As a veteran (and sometimes slightly jaded) gamer, Rayman reminds me why I fell in love with computer games in the first place and have spent so much time playing them. There are few games on any system that I would class as "must-own" titles, but Rayman Origins is definitely one.
(c) Copyright SWSt 2012
Rayman has finally returned to a major platform for the first time in 8 years, and is appearing in his first game since 2005. Rayman Origins returns to the oldschool 2D platform style of the original games, a move that, while risky, pays off.
Rayman Origins does have a plot: Rayman and his friends are relaxing in the Snoring Tree within the Glade of Dreams. But they disturb an old granny from the Land of the Livid Dead, who sends an army of creatures across the world, capturing the Electoons and imprisoning Betilla the Nymph, as well as her sisters. Rayman then has to set out to free Betilla and her sisters, as well as collecting enough Electoons to restore the Glade of Dreams. The plot is quirky and comical, which adds to the charm of the game, although it doesn't really have much depth.
Despite this, you do not need to pay any attention to the story in order to enjoy the game. The game is plat forming at its finest. You jump across platforms, defeat enemies, climb walls, and swim through water. The goal of each level is extremely simple; as Rayman (or one of the other characters), you must make your way through the level, collecting Lums and trying to find the cages that contain the Electoons. There will very often be hidden passages containing all but one of the cages containing the Electoons on each level, with the last cage being at the end of the level. There are also gold coins, which when collected will give you a large number of Lums, though to reach the coin you very often have to put yourself at risk. You can also try and collect Skull Teeth. Collecting 10 of these throughout the game will allow you to enter the 8th optional world; the Land of Livid Dead.
There are 7 worlds in the game (with an optional 8th world). Each world within the game has its own specific look and music, which really adds to the experience, as you will never begin to get bored with the layout of levels. Each area contains different enemies, which have to be defeated in different ways.
While the game can get frustrating at points, it is never due to poor gaming mechanics. As Rayman Origins is a lot like classic platform games, you need to spend time to work out how to best go about certain parts of a level. Failing to do so will often result in your death, which is where you may become frustrated.
Though the game starts you off as Rayman, the Snoring Tree section of the game also acts as character selection screen. The game starts by giving you the option of playing as Rayman, Globox or one of two Teensie's. However, the further you progress in the game, the more characters you can unlock to play as.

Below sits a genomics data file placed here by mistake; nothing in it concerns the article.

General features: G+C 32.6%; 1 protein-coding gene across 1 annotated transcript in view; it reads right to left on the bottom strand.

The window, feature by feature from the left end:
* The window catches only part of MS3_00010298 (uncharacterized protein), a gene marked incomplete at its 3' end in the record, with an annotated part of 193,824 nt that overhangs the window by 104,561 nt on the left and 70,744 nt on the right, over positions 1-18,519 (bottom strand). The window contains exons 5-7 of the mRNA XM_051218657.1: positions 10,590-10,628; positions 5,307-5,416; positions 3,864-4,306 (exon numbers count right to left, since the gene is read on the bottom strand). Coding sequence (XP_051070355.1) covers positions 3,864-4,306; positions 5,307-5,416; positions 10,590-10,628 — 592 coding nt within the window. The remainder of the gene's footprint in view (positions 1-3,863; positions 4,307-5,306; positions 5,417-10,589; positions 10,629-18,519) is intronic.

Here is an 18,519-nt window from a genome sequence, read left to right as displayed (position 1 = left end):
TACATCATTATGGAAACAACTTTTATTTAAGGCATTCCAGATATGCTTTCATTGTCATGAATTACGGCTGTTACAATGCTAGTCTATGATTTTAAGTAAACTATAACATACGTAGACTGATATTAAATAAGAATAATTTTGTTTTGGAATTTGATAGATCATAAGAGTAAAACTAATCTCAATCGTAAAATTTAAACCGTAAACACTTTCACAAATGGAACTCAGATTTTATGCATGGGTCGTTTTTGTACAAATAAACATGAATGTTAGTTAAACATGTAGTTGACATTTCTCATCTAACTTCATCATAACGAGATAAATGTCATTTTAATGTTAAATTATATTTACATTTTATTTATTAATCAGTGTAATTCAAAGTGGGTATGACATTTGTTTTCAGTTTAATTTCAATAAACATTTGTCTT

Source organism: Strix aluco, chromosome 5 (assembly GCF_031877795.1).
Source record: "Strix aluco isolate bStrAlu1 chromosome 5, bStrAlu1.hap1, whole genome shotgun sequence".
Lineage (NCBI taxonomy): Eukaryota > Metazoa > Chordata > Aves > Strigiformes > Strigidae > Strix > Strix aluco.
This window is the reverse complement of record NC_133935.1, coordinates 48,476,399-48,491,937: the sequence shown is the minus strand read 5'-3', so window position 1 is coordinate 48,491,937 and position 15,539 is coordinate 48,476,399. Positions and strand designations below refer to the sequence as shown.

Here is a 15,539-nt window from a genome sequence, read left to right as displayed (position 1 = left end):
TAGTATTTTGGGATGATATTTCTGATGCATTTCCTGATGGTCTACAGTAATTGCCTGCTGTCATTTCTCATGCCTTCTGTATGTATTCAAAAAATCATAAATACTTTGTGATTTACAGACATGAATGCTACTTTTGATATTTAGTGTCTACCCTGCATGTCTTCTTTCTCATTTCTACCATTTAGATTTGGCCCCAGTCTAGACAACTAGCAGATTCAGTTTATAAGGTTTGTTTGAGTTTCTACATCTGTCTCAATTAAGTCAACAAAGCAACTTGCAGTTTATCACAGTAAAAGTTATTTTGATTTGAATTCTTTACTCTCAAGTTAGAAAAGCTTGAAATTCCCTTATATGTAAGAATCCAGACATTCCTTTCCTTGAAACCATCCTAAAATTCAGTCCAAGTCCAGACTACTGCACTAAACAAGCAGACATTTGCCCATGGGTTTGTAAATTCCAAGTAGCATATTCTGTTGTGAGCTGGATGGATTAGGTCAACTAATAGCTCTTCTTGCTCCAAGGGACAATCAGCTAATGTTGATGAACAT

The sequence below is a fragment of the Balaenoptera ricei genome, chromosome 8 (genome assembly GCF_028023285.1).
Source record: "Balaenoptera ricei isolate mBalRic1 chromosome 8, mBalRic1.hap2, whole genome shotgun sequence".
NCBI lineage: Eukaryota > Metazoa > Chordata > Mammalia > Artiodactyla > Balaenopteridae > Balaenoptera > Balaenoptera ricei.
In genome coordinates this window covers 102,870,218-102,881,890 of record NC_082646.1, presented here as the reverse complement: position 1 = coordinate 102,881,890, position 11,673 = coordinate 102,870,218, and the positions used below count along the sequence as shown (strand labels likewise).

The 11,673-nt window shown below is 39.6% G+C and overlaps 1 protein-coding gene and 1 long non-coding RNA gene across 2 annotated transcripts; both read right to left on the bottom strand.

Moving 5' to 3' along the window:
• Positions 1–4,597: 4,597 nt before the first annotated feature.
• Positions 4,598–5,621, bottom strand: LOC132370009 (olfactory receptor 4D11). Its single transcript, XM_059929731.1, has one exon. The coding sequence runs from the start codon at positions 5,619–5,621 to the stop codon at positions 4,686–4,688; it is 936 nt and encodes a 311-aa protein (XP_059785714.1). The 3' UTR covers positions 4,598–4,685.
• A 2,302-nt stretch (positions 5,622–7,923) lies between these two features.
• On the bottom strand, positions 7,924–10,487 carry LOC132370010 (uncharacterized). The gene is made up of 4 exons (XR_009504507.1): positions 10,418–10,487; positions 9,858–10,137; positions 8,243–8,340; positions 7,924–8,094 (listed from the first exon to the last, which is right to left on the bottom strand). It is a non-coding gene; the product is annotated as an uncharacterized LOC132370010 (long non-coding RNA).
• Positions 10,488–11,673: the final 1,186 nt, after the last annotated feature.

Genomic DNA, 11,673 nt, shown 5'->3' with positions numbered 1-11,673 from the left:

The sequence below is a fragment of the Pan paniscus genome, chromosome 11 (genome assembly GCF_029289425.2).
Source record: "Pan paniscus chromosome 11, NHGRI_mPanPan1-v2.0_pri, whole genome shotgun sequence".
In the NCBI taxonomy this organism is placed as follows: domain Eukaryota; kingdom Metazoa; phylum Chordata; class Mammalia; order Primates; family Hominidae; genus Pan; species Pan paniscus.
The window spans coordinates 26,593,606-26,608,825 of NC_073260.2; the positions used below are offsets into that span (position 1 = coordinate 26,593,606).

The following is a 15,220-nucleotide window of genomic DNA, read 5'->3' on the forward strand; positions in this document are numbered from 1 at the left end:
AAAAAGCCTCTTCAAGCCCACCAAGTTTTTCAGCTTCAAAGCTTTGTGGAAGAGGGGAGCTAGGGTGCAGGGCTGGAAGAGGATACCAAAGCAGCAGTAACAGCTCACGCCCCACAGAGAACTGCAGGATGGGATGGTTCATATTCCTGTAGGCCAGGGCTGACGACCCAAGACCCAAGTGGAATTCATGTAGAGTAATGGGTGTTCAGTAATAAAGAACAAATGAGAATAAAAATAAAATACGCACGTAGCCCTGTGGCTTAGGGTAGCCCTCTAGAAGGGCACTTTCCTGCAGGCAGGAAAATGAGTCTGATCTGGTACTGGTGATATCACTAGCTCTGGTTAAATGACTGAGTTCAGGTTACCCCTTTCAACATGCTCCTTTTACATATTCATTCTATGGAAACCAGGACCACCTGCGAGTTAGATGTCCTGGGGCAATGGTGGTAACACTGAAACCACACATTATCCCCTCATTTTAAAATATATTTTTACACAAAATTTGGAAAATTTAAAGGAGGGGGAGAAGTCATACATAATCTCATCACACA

Overall, Rayman Origins is a great game, which returns to the roots of the 2D style of gameplay, which will appeal to a lot of older gamers.
Rayman has returned to his roots - creator Michel Ancel has created a truly beautiful masterpiece here in the form of a classic 2d side scrolling platform adventure!
Created in stunning HD, this new version of the classic Rayman franchise is truly a work of art and is in my opinion of the most beautiful and visually stimulating games ever made. Definitely my game of the yaer so far!
When the glade of dreams is over-run by Darktoons, it is up to Rayman to save the day and restore peace to the glade. It comprises of over 60 levels over 12 unique worlds of beautiful and breath-taking animation. Its not just the stunning graphics that keep you entertained though, the game itself is addictive and fun to play, challenging but not frustrating or unfair. This is by no means just a kids game, everyone can enjoy it. Particularly if like me, you miss the games from the 'good old days' and are sick of the current games market and what it has to offer.
The game plays well and keeps you hooked throughout, its not so easy that you get bored, but not so difficult that you end up hating it. It is challenging enough so that you feel rewarded when you complete a stage. The single player is good, and feels very much like the original Rayman game for the Playstation1, only updated. Rayman Origins also offers a 4 way multiplayer option (local only, not online) which is hilarious to play with your friends.
There is hours of gameplay involved in the game, with many collectables and time trials, and for the PS3 - trophies aswell, this game is definitely worth the money. Retailing at around £15 I would consider it a bargain, as I bought it on release day at £42.99!
To summarise, this is a good fun game to play on your own or with friends. It will keep you hooked for hours and is beautifully designed and animated.!
The Rayman series is one of those bizarrely unloved franchises that seems to persist despite never finding the success it deserves. This is, perhaps, because while it achieves a great deal, it has never really lived up to its own potential, with Rayman titles of the past often feeling strangely unsatisfying. This probably has a lot to do with the series origins as one of the only 2D platformers in a time when the rest of the world had jumped on the 3D bandwagon and rode out of town. After the original Rayman, a tough but satisfying platformer with beautiful hand drawn graphics, we were introduced instead to the world of Rayman 2. The sequel was an ambitious 3D platformer, very much inspired by Mario 64, and was as successful as the series would ever really be.